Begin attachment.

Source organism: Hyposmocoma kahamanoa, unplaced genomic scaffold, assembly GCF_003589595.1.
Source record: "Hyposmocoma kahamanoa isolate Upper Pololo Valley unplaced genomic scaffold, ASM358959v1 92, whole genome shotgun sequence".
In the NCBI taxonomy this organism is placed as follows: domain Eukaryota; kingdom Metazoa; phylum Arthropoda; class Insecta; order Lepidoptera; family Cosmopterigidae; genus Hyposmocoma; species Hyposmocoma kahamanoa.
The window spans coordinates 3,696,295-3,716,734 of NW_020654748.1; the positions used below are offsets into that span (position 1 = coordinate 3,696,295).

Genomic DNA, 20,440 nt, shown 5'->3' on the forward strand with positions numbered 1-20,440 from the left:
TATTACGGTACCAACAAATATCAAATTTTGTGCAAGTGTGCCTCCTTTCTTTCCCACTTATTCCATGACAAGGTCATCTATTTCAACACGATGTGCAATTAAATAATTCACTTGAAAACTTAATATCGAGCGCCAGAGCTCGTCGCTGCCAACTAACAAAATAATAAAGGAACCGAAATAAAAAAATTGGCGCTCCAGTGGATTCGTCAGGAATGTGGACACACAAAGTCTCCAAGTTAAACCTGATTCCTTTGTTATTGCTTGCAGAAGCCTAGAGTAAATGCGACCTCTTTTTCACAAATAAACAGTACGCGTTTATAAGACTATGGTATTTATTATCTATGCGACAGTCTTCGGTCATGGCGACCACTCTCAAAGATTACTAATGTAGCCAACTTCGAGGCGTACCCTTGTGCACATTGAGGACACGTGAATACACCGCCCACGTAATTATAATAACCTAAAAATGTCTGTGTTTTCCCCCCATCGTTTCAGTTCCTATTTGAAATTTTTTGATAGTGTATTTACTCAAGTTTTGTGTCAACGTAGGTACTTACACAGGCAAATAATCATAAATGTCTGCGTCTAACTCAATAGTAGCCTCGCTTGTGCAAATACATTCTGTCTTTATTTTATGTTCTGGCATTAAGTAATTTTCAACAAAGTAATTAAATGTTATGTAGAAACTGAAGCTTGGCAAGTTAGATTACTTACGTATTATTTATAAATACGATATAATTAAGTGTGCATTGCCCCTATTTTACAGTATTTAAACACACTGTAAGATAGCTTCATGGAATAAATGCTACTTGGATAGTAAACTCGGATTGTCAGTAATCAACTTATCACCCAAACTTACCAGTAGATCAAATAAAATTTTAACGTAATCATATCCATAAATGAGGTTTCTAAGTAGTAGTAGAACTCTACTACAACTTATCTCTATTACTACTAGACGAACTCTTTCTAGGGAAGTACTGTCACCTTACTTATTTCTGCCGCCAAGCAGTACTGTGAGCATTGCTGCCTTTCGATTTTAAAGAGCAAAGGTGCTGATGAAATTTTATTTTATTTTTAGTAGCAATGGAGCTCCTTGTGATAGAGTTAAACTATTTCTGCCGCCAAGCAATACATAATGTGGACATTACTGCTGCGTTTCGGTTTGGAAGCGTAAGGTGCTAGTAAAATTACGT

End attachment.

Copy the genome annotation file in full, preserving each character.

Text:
Source organism: Hyposmocoma kahamanoa, unplaced genomic scaffold, assembly GCF_003589595.1.
Source record: "Hyposmocoma kahamanoa isolate Upper Pololo Valley unplaced genomic scaffold, ASM358959v1 92, whole genome shotgun sequence".
In the NCBI taxonomy this organism is placed as follows: domain Eukaryota; kingdom Metazoa; phylum Arthropoda; class Insecta; order Lepidoptera; family Cosmopterigidae; genus Hyposmocoma; species Hyposmocoma kahamanoa.
The window spans coordinates 3,696,295-3,716,734 of NW_020654748.1; the positions used below are offsets into that span (position 1 = coordinate 3,696,295).

Genomic DNA, 20,440 nt, shown 5'->3' on the forward strand with positions numbered 1-20,440 from the left:
TATTACGGTACCAACAAATATCAAATTTTGTGCAAGTGTGCCTCCTTTCTTTCCCACTTATTCCATGACAAGGTCATCTATTTCAACACGATGTGCAATTAAATAATTCACTTGAAAACTTAATATCGAGCGCCAGAGCTCGTCGCTGCCAACTAACAAAATAATAAAGGAACCGAAATAAAAAAATTGGCGCTCCAGTGGATTCGTCAGGAATGTGGACACACAAAGTCTCCAAGTTAAACCTGATTCCTTTGTTATTGCTTGCAGAAGCCTAGAGTAAATGCGACCTCTTTTTCACAAATAAACAGTACGCGTTTATAAGACTATGGTATTTATTATCTATGCGACAGTCTTCGGTCATGGCGACCACTCTCAAAGATTACTAATGTAGCCAACTTCGAGGCGTACCCTTGTGCACATTGAGGACACGTGAATACACCGCCCACGTAATTATAATAACCTAAAAATGTCTGTGTTTTCCCCCCATCGTTTCAGTTCCTATTTGAAATTTTTTGATAGTGTATTTACTCAAGTTTTGTGTCAACGTAGGTACTTACACAGGCAAATAATCATAAATGTCTGCGTCTAACTCAATAGTAGCCTCGCTTGTGCAAATACATTCTGTCTTTATTTTATGTTCTGGCATTAAGTAATTTTCAACAAAGTAATTAAATGTTATGTAGAAACTGAAGCTTGGCAAGTTAGATTACTTACGTATTATTTATAAATACGATATAATTAAGTGTGCATTGCCCCTATTTTACAGTATTTAAACACACTGTAAGATAGCTTCATGGAATAAATGCTACTTGGATAGTAAACTCGGATTGTCAGTAATCAACTTATCACCCAAACTTACCAGTAGATCAAATAAAATTTTAACGTAATCATATCCATAAATGAGGTTTCTAAGTAGTAGTAGAACTCTACTACAACTTATCTCTATTACTACTAGACGAACTCTTTCTAGGGAAGTACTGTCACCTTACTTATTTCTGCCGCCAAGCAGTACTGTGAGCATTGCTGCCTTTCGATTTTAAAGAGCAAAGGTGCTGATGAAATTTTATTTTATTTTTAGTAGCAATGGAGCTCCTTGTGATAGAGTTAAACTATTTCTGCCGCCAAGCAATACATAATGTGGACATTACTGCTGCGTTTCGGTTTGGAAGCGTAAGGTGCTAGTAAAATTACGT